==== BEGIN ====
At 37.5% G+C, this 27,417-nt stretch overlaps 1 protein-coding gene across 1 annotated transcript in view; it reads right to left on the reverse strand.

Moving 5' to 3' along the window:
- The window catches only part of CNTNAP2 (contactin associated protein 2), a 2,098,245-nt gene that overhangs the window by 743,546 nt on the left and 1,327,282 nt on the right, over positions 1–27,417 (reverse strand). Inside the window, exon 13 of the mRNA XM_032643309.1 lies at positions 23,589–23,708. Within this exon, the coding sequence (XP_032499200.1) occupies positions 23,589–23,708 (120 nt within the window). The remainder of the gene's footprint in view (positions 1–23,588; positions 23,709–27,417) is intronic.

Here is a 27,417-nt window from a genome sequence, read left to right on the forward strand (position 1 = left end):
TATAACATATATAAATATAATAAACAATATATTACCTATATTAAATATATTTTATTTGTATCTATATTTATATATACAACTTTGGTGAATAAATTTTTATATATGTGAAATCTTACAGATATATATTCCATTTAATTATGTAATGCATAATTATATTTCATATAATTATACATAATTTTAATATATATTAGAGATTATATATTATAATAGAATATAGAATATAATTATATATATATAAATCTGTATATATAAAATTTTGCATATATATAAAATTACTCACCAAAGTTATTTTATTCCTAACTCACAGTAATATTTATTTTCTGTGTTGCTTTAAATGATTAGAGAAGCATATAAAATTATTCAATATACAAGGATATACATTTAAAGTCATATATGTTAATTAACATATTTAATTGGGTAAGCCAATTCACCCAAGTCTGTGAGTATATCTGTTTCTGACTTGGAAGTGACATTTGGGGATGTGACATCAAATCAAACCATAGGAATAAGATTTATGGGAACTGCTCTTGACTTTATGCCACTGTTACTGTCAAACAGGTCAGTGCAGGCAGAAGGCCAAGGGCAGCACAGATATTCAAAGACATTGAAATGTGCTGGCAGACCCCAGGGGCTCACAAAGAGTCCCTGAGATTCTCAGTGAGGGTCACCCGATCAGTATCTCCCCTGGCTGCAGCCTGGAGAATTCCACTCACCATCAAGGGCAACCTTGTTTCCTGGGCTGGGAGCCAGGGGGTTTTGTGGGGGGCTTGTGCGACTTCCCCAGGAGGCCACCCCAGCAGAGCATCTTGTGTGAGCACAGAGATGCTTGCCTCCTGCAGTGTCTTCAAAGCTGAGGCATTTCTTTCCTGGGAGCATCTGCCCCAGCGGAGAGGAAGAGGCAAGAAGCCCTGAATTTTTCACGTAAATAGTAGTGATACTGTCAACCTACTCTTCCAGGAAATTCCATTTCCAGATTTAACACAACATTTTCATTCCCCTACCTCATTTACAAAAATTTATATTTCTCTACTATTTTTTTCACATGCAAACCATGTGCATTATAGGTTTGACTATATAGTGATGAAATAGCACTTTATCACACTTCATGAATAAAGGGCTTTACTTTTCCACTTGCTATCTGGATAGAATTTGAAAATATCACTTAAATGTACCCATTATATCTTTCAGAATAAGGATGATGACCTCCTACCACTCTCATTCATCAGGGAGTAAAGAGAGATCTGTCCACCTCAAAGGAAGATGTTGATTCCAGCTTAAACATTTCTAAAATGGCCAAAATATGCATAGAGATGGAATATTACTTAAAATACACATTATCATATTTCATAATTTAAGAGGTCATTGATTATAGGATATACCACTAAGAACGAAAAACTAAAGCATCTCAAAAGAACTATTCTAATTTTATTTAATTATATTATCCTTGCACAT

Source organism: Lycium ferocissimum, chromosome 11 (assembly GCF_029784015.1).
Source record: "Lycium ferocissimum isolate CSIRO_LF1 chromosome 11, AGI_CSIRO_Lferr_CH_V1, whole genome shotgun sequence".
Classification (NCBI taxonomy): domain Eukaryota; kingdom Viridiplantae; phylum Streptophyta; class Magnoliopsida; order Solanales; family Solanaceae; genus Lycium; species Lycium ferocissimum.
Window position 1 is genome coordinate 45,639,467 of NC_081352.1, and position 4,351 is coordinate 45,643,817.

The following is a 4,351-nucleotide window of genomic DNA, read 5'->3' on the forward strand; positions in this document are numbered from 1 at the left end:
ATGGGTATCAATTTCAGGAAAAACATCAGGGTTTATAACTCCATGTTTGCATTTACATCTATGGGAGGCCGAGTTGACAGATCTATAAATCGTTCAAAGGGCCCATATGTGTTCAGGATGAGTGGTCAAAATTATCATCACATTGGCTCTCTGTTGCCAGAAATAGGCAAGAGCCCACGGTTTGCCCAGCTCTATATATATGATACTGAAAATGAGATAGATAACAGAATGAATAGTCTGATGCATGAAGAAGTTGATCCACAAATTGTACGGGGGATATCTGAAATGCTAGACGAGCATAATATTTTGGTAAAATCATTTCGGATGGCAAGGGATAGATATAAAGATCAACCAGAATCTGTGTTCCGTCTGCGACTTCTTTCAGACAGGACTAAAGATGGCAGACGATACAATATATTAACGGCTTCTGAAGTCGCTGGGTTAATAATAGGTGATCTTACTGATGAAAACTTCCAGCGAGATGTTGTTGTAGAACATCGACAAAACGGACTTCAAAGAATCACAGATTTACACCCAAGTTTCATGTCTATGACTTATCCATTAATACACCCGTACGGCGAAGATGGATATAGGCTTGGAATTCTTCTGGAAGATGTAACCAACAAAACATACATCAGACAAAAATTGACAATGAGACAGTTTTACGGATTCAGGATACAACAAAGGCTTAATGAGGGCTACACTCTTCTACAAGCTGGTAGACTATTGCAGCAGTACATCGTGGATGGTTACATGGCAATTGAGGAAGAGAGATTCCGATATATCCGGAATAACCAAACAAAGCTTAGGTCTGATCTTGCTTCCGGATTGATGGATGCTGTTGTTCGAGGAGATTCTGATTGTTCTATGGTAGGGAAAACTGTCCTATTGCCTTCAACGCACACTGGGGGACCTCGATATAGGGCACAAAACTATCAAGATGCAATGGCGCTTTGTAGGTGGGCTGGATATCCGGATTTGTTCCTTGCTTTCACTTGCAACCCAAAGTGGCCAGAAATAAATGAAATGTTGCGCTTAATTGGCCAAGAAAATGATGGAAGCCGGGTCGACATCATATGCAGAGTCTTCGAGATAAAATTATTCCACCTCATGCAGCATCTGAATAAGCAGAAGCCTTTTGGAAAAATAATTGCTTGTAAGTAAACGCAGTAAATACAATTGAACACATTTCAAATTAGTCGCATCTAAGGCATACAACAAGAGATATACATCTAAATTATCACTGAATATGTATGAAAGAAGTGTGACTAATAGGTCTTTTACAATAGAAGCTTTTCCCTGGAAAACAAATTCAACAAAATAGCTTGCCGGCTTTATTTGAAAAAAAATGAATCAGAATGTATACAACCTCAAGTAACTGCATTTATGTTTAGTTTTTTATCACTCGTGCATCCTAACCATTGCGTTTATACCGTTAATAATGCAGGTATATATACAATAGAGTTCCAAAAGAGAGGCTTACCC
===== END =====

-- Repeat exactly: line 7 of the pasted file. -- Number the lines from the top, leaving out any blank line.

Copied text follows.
Source record: "Lycium ferocissimum isolate CSIRO_LF1 chromosome 11, AGI_CSIRO_Lferr_CH_V1, whole genome shotgun sequence".